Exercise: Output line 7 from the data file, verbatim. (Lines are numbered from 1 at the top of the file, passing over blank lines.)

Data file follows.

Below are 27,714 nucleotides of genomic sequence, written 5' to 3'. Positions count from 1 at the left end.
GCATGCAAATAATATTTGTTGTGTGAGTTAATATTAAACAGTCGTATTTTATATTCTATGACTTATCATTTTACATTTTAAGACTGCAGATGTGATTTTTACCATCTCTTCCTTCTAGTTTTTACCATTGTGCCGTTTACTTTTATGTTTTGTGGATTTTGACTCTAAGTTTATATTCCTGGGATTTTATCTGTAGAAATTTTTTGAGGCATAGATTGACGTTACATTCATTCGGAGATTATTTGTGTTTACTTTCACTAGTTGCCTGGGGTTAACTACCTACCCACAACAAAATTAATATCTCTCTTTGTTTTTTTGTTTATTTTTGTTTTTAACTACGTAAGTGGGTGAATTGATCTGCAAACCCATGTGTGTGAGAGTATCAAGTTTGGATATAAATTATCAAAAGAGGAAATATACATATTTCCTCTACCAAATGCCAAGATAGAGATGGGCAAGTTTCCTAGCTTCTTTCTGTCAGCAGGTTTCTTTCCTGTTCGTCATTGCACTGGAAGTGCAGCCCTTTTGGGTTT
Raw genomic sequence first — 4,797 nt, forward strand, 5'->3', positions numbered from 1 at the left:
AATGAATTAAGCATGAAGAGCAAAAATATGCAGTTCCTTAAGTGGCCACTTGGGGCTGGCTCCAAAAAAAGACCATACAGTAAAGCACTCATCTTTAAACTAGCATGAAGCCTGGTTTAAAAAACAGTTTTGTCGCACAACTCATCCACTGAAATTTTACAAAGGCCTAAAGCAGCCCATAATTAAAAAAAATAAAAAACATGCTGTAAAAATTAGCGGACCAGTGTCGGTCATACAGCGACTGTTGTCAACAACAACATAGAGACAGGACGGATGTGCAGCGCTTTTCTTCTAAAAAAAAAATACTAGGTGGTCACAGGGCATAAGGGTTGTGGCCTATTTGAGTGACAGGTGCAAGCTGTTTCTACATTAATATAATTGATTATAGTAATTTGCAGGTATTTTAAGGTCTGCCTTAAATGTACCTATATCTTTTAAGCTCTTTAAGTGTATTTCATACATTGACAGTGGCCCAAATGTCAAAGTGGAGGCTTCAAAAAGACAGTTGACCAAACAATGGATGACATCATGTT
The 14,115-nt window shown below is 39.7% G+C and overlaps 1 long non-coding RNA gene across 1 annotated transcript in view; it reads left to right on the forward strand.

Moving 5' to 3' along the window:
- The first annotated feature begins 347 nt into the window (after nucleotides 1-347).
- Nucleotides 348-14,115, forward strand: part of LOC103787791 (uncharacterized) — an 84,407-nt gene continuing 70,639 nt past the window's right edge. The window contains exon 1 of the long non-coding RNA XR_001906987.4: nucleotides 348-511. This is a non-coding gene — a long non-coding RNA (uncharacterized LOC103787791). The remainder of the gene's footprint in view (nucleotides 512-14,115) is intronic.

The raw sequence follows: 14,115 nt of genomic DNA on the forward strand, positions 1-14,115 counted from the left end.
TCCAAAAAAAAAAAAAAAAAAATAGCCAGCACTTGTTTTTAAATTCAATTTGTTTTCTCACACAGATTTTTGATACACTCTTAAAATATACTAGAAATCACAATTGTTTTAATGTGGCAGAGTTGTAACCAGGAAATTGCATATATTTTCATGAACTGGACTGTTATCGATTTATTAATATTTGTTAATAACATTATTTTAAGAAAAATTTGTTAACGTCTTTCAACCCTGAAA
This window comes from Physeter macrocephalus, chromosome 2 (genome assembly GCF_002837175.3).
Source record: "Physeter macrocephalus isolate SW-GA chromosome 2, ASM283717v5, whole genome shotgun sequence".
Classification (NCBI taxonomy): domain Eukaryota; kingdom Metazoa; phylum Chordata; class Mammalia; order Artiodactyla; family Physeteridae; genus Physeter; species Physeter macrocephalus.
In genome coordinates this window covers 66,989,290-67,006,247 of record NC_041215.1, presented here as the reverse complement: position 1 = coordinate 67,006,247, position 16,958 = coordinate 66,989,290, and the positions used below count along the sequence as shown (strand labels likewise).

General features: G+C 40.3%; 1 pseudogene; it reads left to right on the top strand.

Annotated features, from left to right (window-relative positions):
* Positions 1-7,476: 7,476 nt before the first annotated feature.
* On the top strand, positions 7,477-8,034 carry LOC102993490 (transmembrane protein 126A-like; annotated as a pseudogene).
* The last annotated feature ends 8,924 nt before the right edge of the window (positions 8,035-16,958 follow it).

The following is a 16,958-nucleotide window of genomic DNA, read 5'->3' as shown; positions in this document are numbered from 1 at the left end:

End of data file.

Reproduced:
- The first annotated feature begins 347 nt into the window (after nucleotides 1-347).